(iii) the transfer is necessary for the performance of a contract to which the data subject is party; or the transfer is necessary for the taking of steps – at the request of the data subject – with a view to his or her entering into a contract with the data controller
(iv) the transfer is necessary to conclude a contract (or to perform a contract) between the data controller and someone other than the data subject, in cases where the contract is entered into at the request of the data subject, or where the contract is in the interests of the data subject
Comment: Data controllers should be cautious about relying on provisions (iii) and (iv) since the "necessity" test rules out use of these provisions other than in very specific circumstances. For example, it would not be prudent to rely solely on these provisions for the transfer of employee data within a multinational company.
(v) the transfer is necessary for reasons of substantial public interest
Comment: this basis is only likely to be relevant to public sector data controllers and only in circumstances where they can show that there is a substantial Irish public interest in the transfer of personal data
(vi) the transfer is necessary for obtaining legal advice or for legal proceedings
Comment: This provision appears to be of relevance only in two situations. The first situation is where a data controller wishes to obtain legal advice from a legal adviser located in a third country, and where the data controller needs to make personal data available to the adviser for this purpose. The second situation is where a data controller in Ireland is involved as a party in legal proceedings in a third country, and the data controller needs to make personal data available in that third country for the purpose of the legal proceedings.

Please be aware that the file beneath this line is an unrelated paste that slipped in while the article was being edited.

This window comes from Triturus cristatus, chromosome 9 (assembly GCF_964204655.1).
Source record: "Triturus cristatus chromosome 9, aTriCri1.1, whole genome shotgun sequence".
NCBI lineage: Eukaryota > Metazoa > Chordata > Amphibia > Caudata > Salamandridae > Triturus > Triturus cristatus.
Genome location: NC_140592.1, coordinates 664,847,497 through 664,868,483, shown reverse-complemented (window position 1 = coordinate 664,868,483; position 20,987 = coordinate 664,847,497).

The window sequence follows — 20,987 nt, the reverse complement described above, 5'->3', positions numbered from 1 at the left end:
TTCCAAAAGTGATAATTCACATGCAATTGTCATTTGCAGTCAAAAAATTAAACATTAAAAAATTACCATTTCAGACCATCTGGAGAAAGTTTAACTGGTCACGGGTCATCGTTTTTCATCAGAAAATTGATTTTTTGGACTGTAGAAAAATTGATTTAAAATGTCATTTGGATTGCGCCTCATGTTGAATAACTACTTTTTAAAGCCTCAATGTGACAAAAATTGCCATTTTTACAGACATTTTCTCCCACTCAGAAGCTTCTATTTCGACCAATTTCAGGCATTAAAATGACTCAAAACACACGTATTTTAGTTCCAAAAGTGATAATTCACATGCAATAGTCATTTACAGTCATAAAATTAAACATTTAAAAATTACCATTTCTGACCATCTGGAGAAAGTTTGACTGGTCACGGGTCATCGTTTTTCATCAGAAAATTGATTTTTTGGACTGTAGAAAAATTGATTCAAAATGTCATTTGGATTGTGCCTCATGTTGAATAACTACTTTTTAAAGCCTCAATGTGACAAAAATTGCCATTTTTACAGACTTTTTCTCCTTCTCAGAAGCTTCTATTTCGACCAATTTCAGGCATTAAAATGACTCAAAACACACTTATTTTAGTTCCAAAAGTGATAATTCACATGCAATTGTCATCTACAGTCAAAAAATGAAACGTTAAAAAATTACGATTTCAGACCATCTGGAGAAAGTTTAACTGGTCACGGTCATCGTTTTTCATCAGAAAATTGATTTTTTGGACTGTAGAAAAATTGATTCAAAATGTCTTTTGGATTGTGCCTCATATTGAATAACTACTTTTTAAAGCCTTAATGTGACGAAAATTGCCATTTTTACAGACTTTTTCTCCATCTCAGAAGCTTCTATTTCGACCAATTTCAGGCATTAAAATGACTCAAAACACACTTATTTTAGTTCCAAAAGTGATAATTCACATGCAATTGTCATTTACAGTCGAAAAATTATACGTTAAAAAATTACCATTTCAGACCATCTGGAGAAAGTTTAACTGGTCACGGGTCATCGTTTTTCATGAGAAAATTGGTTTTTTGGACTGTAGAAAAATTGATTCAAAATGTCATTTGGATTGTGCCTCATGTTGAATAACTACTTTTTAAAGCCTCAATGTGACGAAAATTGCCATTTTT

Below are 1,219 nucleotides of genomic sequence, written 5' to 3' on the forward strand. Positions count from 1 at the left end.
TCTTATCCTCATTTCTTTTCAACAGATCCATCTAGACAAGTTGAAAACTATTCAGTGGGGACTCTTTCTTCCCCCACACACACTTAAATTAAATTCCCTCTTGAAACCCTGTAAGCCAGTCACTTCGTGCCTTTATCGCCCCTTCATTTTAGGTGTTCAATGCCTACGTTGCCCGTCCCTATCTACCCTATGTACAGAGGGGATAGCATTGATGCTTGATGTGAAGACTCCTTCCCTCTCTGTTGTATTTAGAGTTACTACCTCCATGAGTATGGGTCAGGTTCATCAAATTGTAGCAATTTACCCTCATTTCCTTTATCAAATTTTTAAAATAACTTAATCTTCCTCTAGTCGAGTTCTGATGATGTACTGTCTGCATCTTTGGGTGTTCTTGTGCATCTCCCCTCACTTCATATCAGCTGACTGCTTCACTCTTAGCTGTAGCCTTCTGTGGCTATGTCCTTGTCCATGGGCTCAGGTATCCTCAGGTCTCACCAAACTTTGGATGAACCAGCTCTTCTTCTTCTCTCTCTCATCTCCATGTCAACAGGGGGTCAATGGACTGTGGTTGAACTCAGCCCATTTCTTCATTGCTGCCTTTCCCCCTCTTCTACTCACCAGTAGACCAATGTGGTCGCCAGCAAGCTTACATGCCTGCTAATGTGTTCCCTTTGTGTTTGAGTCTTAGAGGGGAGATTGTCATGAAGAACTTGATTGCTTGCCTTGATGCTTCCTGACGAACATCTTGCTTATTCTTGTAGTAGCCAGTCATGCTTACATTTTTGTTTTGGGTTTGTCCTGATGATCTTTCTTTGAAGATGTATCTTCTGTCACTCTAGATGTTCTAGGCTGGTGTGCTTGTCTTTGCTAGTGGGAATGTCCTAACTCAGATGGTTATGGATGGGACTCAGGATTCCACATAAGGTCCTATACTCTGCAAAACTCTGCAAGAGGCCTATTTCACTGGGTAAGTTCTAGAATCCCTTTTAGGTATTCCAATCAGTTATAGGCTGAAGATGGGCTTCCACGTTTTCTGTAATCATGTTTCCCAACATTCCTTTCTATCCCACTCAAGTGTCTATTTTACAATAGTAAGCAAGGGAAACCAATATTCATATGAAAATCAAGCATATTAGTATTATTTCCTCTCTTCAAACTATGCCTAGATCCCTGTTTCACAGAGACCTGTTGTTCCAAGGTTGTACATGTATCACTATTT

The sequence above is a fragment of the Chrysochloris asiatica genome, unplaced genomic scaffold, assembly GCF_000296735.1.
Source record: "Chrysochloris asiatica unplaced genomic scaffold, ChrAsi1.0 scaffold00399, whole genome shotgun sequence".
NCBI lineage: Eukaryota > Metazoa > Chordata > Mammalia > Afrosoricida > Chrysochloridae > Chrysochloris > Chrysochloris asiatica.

(vii) the transfer is necessary to prevent injury or other damage to the data subject's health, or to prevent serious damage to his or her property, or to protect his or her vital interests in some other way – provided that it is not possible to inform the data subject, or obtain his or her consent, without harming his or her vital interests
Comment: Naturally, data protection considerations are sometimes outweighed by other considerations, such as the protection of life and limb. This provision allows data controllers to transfer personal data to third countries in such situations. However, before relying on this provision, data controllers must first establish whether it is possible to obtain the person's consent. Only if this is not possible – for example due to urgency of time – can this provision be invoked.
(viii) the personal data to be transferred are an extract from a statutory public register, i.e. a register established by law as being available for public consultation, or as being available for consultation by persons with a legitimate interest in its contents. In the latter case, the transfer must be made to a person having such a legitimate interest and subject to compliance by that person with any relevant conditions